what an idiot. inferior GUI capabilities of UNIX? come on, get a clue.

some interesting screenshots, however. i think some of the proposed ideas would fail simply because they're _too_ thought out. the dock, if nothing else, is a simple, flat organization tool. some of those proposed ideas would require several clicks in sequence to do what the dock can do in one, or a keyboard command and one click could do from the finder.
 

Snowball

Switched the Other Way
sorry Voice: I had the exact same reaction as you when I read that article, and got the link to it the same way you did (through a forum I mean) I read it, get to the end, and say "WHAT! No link!" :D I was actually considering learning how to program for Mac OS X so I could write a hack similar to that, but haven't had the time lately... Maybe Unsanity would be interested? ;)
I think it would be a really cool replacement, but would need some modifications before it is truly viable, like Vertigo brings up. Also, I think some things like Dock animations (aka Toast's burning progress), Mail.app's "new mail" indicator, application's custom Dock menus (aka iTunes), and Docklings (aka MacReporter) are impossible to support in a hack like this because Apple doesn't want the Dock messed with! :)

vertigo: yes, this article was written (right before OS X.0 came out) by an interface nut who may take his organization concepts a bit far, but calling him an idiot is a little harsh. He's not thoughtlessly bashing Apple or anything! He just wants to see some changes, and writes a very convincing (but in some ways not viable) proposal . I agree with more of his ideas than not, and always enjoy reading interface improving suggestions. And UNIX without Xwindows, etc. DOES have an inferior GUI because it's just a command line! :)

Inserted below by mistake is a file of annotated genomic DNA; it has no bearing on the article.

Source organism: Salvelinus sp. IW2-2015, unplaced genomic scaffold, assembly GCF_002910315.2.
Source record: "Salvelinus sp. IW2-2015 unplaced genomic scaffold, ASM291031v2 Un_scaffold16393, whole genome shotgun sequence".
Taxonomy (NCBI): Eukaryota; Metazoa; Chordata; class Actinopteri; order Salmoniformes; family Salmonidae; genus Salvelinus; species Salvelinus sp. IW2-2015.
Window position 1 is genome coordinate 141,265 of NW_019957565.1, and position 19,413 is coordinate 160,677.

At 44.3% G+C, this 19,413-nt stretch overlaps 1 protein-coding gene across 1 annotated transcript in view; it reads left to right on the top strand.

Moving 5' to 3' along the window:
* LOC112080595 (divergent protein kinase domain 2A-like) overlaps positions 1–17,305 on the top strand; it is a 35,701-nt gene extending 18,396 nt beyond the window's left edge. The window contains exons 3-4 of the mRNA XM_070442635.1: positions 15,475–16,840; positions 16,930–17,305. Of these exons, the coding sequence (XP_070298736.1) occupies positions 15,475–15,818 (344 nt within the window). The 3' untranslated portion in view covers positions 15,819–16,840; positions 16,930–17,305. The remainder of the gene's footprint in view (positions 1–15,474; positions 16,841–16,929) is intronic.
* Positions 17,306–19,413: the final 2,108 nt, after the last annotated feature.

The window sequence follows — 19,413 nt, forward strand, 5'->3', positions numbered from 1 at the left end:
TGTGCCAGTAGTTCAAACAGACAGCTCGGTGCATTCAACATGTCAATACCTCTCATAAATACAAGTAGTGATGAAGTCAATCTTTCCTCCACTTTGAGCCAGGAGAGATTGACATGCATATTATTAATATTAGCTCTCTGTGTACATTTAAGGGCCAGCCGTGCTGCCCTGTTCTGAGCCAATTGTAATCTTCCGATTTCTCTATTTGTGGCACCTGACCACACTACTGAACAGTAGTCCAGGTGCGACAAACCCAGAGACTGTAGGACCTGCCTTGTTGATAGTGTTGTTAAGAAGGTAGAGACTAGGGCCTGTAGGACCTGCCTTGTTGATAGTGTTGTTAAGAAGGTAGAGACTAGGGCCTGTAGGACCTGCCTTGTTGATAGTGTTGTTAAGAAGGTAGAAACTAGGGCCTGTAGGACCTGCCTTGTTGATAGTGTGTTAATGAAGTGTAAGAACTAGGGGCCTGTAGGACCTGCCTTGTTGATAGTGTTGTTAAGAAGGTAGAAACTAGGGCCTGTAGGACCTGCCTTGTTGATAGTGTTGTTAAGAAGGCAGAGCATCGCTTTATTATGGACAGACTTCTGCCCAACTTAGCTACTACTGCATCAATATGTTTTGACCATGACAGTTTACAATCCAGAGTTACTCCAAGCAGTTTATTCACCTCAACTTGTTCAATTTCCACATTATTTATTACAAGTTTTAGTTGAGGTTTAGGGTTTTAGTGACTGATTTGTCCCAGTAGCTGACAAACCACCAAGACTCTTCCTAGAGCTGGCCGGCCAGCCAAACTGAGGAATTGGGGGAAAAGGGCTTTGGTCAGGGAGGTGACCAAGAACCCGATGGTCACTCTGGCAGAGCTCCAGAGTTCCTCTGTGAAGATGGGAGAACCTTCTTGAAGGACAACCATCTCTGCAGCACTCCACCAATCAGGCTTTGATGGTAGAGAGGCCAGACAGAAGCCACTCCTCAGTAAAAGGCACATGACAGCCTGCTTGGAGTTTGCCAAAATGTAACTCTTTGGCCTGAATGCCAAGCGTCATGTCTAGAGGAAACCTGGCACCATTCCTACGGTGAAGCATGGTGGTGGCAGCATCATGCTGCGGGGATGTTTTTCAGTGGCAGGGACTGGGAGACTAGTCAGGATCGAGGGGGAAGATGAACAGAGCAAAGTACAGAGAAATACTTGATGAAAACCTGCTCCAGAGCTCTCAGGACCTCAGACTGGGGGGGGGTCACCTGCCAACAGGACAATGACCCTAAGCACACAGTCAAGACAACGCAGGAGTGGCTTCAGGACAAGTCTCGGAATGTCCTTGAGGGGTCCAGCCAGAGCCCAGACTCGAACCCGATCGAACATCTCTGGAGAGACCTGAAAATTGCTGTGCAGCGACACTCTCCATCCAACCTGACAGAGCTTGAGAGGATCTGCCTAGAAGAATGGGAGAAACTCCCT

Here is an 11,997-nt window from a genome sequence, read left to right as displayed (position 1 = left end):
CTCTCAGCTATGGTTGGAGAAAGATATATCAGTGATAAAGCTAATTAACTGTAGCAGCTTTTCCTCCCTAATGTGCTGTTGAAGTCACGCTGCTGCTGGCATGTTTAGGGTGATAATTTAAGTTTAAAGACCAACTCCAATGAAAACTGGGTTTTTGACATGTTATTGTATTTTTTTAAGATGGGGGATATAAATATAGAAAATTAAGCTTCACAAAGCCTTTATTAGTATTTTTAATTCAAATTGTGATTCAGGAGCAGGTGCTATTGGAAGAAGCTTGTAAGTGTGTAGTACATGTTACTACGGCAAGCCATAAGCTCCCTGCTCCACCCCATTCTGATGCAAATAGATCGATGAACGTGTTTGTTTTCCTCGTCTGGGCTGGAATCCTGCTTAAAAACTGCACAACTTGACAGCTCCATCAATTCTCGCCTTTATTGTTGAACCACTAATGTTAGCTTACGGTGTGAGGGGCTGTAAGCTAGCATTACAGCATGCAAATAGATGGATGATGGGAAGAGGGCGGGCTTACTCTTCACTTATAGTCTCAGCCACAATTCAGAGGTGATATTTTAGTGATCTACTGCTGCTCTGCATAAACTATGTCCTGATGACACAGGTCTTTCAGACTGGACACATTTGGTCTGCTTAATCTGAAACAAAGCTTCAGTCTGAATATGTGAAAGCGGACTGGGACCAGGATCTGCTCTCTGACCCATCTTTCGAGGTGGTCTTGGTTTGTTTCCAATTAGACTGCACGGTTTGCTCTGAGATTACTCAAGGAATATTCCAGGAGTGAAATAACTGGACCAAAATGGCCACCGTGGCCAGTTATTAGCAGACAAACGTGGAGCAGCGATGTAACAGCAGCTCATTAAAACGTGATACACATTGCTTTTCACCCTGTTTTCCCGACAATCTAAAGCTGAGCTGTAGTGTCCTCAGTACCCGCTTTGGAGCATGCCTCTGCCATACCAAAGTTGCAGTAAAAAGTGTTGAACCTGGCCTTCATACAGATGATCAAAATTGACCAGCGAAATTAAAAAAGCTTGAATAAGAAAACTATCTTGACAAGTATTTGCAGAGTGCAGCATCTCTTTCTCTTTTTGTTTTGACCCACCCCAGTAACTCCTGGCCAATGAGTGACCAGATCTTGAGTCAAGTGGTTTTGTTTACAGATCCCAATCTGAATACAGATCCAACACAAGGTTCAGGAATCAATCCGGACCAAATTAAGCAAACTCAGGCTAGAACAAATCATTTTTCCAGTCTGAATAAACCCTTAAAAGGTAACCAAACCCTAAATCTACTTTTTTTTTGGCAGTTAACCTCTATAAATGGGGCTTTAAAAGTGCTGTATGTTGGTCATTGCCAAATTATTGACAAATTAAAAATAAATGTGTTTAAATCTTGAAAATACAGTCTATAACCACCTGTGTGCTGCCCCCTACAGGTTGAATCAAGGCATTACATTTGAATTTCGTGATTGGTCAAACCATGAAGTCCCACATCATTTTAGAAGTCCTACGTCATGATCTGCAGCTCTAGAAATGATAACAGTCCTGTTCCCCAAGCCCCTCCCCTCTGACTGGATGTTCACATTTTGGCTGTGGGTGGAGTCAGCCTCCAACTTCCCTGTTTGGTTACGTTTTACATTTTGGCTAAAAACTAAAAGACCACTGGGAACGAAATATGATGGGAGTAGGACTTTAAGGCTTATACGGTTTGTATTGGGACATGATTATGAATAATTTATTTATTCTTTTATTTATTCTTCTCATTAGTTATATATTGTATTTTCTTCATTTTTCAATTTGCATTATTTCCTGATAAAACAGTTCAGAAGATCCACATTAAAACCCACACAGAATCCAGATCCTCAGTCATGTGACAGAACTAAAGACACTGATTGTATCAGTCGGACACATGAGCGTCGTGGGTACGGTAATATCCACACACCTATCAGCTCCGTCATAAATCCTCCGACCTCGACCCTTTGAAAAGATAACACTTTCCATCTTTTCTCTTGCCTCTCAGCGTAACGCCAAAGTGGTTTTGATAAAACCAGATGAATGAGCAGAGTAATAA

voice-

Registered
As for the idea that OS 9 was better, I disagree. OS X is an improvement in GUI and even if it hadn't I'd choose the stability over GUI any day of the week
 

Snowball

Switched the Other Way
You are right, voice, Apple did make a lot of improvements in OS X's interface, but unfortunately also made some sacrifices. I refer you to John Siracusa's extremely comprehensive and knowledgable reviews of all the versions of OS X since DP2 at http://www.arstechnica.com/ (links 1/2 way down the right, keep in mind these reviews will take at least 2 hours each to read :D )